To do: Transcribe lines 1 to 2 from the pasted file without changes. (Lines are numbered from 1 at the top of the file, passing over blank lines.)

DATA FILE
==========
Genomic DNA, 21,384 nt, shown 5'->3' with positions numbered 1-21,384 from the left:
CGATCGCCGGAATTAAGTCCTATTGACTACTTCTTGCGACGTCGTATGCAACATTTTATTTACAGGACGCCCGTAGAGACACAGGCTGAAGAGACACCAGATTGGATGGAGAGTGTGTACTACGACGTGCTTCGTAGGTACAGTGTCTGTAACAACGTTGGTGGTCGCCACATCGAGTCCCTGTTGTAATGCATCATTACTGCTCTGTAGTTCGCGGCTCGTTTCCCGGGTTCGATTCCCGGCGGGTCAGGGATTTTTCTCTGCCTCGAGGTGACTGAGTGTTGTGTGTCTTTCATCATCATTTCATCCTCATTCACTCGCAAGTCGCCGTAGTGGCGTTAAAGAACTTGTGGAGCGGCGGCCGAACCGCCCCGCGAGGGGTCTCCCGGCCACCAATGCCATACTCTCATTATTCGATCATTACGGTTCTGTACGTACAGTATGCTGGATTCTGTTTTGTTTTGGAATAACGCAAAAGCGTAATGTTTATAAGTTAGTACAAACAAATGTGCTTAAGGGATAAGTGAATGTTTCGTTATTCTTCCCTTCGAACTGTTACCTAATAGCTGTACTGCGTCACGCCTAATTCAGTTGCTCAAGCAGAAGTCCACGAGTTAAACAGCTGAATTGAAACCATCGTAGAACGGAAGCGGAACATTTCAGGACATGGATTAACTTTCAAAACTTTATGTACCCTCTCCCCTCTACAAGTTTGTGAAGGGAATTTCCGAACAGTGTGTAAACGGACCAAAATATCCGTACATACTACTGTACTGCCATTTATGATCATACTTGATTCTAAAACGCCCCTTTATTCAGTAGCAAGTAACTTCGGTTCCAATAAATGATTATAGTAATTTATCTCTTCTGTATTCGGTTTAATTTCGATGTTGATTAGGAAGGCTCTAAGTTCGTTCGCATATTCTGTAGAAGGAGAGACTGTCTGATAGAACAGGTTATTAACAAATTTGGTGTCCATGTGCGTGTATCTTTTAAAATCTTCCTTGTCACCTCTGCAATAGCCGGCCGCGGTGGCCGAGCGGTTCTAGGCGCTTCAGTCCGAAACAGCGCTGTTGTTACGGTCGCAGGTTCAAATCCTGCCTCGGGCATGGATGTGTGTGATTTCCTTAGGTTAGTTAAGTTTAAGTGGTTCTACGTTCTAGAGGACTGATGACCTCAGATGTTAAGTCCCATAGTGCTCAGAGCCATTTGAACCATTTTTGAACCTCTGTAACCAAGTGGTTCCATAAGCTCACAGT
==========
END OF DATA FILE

Genomic DNA, 21,384 nt, shown 5'->3' with positions numbered 1-21,384 from the left:
CGATCGCCGGAATTAAGTCCTATTGACTACTTCTTGCGACGTCGTATGCAACATTTTATTTACAGGACGCCCGTAGAGACACAGGCTGAAGAGACACCAGATTGGATGGAGAGTGTGTACTACGACGTGCTTCGTAGGTACAGTGTCTGTAACAACGTTGGTGGTCGCCACATCGAGTCCCTGTTGTAATGCATCATTACTGCTCTGTAGTTCGCGGCTCGTTTCCCGGGTTCGATTCCCGGCGGGTCAGGGATTTTTCTCTGCCTCGAGGTGACTGAGTGTTGTGTGTCTTTCATCATCATTTCATCCTCATTCACTCGCAAGTCGCCGTAGTGGCGTTAAAGAACTTGTGGAGCGGCGGCCGAACCGCCCCGCGAGGGGTCTCCCGGCCACCAATGCCATACTCTCATTATTCGATCATTACGGTTCTGTACGTACAGTATGCTGGATTCTGTTTTGTTTTGGAATAACGCAAAAGCGTAATGTTTATAAGTTAGTACAAACAAATGTGCTTAAGGGATAAGTGAATGTTTCGTTATTCTTCCCTTCGAACTGTTACCTAATAGCTGTACTGCGTCACGCCTAATTCAGTTGCTCAAGCAGAAGTCCACGAGTTAAACAGCTGAATTGAAACCATCGTAGAACGGAAGCGGAACATTTCAGGACATGGATTAACTTTCAAAACTTTATGTACCCTCTCCCCTCTACAAGTTTGTGAAGGGAATTTCCGAACAGTGTGTAAACGGACCAAAATATCCGTACATACTACTGTACTGCCATTTATGATCATACTTGATTCTAAAACGCCCCTTTATTCAGTAGCAAGTAACTTCGGTTCCAATAAATGATTATAGTAATTTATCTCTTCTGTATTCGGTTTAATTTCGATGTTGATTAGGAAGGCTCTAAGTTCGTTCGCATATTCTGTAGAAGGAGAGACTGTCTGATAGAACAGGTTATTAACAAATTTGGTGTCCATGTGCGTGTATCTTTTAAAATCTTCCTTGTCACCTCTGCAATAGCCGGCCGCGGTGGCCGAGCGGTTCTAGGCGCTTCAGTCCGAAACAGCGCTGTTGTTACGGTCGCAGGTTCAAATCCTGCCTCGGGCATGGATGTGTGTGATTTCCTTAGGTTAGTTAAGTTTAAGTGGTTCTACGTTCTAGAGGACTGATGACCTCAGATGTTAAGTCCCATAGTGCTCAGAGCCATTTGAACCATTTTTGAACCTCTGTAACCAAGTGGTTCCATAAGCTCACAGT